Things moved quickly for Japanese American students after Executive Order 9066 in late February 1942. Outraged by the federal government’s prohibitive military zone, Berkeley’s President Robert Gordon Sproul tried desperately to transfer students to inland Land Grant schools so they could continue learning while back channeling with Presidents at UCLA and Occidental. Provost Monroe E. Deutsch sent a telegram to U.S. Supreme Court Justice Felix Frankfurter, protesting the “unprecedented blow.” Provost Deutsch warned of possible mass suicide among despondent students.[6] White faculty mobilized.[7] Dorothea Lange, the famed documentary photographer, employed by the Farm Security Administration (and wife of Berkeley Economics Professor Paul Schuster Taylor), armed herself with a camera and documented the mass evacuation throughout the Bay Area. The Berkeley student newspaper, Daily Cal, ran ads as students sold cars, radios, and clothes to raise emergency relocation funds to get out. Others tried to use the alumni network to find storage. College sweethearts George and Michi Uchida wed so they could evacuate together; because firearms and cameras were confiscated, they would not see their wedding photograph until after the Korean War ended. Uchida placed an ad to find a loving home for her Scotch Collie. 

At Stanford University, President Ray Lyman Wilbur wrote to Congressman John H. Tolan in disbelief over what was happening. "It has been impossible for me to answer the many questions put to me by these students as to why," he sympathized.[8]

In May 1942, white students graduated in the Greek Theater as Japanese American students boarded military buses along with 1,300 city residents. On one of the buses was twenty-one-year-old Harvey Itano, UC Berkeley’s 1942 ValedictorianInstead of his University Medal, his government-issued enemy alien I.D. number dangled from his clothing.

By 1943, Topaz had set up an interlibrary loan system between the University of Utah and the University of California at Berkeley. Hundreds of imprisoned Americans used it each day. Not unlike the teams of thousands of librarians and curators who are digitally scanning books and e-mailing them to faculty and students to keep university education chugging along in 2020-2021, camp librarians volunteered for twelve-hour days. Students, faculty, and alumni at UC Berkeley set up a correspondence education program that they sent using the United States Post Office. Cal students could receive college credit if they similarly taught K-12. Educators at Stanford University worked with the War Relocation Authority to create a “community school” system that integrated community service into traditional forms of curriculum aimed at "Americanization," even though almost all children were American-born citizens.[9]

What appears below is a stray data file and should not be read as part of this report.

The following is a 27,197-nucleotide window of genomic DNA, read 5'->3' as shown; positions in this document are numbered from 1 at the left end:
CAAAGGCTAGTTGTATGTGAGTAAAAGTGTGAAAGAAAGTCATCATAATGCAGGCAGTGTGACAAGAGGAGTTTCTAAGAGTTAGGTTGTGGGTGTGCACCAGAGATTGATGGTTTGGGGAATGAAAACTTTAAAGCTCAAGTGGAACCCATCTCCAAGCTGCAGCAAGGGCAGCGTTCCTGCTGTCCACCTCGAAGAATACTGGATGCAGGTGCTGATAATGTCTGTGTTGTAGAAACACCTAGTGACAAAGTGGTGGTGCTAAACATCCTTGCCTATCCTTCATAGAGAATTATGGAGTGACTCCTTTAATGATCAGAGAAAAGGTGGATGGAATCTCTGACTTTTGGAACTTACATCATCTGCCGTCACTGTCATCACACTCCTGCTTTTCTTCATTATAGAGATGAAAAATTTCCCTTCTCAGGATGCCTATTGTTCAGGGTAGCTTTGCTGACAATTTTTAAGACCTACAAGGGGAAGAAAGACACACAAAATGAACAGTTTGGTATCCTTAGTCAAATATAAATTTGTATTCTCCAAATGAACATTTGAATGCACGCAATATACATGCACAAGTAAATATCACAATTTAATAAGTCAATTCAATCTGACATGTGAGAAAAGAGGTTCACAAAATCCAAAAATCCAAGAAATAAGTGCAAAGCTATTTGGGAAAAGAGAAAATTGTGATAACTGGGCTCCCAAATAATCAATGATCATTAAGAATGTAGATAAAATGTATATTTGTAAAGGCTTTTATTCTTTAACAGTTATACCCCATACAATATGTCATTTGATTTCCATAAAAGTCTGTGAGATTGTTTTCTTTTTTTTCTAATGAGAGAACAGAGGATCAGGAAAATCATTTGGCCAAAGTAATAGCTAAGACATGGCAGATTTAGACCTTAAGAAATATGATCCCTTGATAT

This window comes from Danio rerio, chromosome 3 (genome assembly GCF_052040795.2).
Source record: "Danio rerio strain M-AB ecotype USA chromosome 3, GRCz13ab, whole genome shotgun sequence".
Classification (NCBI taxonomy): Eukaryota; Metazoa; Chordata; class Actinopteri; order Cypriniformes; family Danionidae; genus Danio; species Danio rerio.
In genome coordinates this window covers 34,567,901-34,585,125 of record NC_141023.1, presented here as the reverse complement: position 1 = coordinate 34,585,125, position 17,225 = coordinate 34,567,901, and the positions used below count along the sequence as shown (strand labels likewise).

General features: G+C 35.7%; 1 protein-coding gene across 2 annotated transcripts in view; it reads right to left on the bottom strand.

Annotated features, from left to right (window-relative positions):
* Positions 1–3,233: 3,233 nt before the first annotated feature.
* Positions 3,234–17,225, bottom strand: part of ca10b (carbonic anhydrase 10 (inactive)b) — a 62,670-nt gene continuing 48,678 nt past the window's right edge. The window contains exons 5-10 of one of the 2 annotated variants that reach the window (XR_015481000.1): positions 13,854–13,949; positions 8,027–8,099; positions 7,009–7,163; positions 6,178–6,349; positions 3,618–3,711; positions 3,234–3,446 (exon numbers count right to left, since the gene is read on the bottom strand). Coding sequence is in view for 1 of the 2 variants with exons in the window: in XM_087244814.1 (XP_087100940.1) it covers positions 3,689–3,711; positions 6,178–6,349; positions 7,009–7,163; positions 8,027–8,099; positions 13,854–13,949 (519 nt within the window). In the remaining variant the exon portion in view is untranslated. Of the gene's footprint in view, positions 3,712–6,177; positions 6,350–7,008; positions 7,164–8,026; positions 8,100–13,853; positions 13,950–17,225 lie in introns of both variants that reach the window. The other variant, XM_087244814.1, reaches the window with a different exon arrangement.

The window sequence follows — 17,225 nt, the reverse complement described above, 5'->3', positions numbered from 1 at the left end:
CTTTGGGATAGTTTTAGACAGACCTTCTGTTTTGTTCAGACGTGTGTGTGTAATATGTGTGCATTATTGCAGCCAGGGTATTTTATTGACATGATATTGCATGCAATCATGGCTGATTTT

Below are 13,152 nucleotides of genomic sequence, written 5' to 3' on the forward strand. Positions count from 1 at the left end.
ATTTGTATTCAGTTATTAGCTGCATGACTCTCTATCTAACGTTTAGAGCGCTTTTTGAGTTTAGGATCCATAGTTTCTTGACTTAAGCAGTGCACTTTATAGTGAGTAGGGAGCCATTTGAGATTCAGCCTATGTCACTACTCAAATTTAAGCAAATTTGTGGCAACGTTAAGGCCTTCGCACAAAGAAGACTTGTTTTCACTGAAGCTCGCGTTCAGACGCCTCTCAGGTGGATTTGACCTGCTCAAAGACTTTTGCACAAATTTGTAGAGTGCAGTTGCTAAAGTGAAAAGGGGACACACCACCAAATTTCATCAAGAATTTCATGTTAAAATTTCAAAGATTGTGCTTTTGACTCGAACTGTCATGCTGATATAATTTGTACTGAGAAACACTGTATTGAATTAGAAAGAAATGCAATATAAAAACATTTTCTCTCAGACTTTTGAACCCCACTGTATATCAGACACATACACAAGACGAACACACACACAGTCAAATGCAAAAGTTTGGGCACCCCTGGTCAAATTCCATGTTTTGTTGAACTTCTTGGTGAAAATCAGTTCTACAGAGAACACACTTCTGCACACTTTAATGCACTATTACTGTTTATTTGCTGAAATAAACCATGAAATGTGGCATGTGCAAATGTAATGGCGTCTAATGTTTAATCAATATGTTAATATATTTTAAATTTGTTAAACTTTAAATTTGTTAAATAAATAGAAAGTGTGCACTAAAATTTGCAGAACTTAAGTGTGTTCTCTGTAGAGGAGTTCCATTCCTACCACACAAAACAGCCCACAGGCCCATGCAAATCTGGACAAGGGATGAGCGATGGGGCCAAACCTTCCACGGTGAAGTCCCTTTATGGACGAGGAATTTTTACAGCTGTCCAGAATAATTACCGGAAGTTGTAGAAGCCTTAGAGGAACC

The glaring difference with our present situation, of course, is that the contagion that illegally displaced Japanese American students and faculty and justified the mass-theft of their property in 1942 was American racism, white supremacy, and the accompanying social distancing was a cruel and unnecessary form of exile that violated their constitutional rights. Despite the Trump Administration’s exploitation of white nationalist undertones to color COVID-19 as a “foreign virus,” or what he cruelly called the “Kung Fu Flu,” COVID-19 proved immediately that the disease would not discriminate among us. 

Starting in March 2020, faculty scrambled to set up the largest impromptu experiment ever conducted in distance learning through virtual classrooms. The crisis lends urgency to long-simmering dilemmas about digital access and pedagogy. These questions will not disappear after mismanaged environmental catastrophes like wildfires, mudslides, and hurricanes disrupt “normal school” alongside our pandemic. Ethical debates abound about data mining, professors’ intellectual property, copyrighted material, facial recognition software, mass surveillance, monetization, racist algorithms, paywalls, and mass recording students' learning on third-party corporate systems. In a moment when students struggle to afford expensive textbooks, the learning desert now expands to a three-pronged challenge. How do we responsibly educate disabled students online? How do we educate impoverished and affluent students without reliable high-speed internet in rural or remote corners of the world in different time zones? How do we educate housing-insecure or first-generation students pursuing the American Dream with borrowed, outdated devices, cracked screens, or nonexistent cameras populating hundreds of Hollywood Squares? 

Coming mid-semester or mid-quarter in Spring 2020, this unexpected shift from in-class to online teaching obliterated the kind of course development or scaffolding that takes professors years to perfect. There was no time for the detailed skill-based planning digital education experts correctly argue is paramount to classes intentionally designed for online instruction. University administrators’ phrase “online course delivery” casts faculty as one-way UberEats drivers dropping off Modern American History to satisfy the “customers” of a mythical Spicoli Nation. This attitude neglects to account for the labor, artfulness, and empathy at the center of digital teaching and the kind of community building that makes inquiry thrive. It does not consider how discussion sections require expertise in listening skills. Teaching is dynamic; it is fluid; it is creative; it is empowering; it is evolving; and it is challenging in every sense of the word.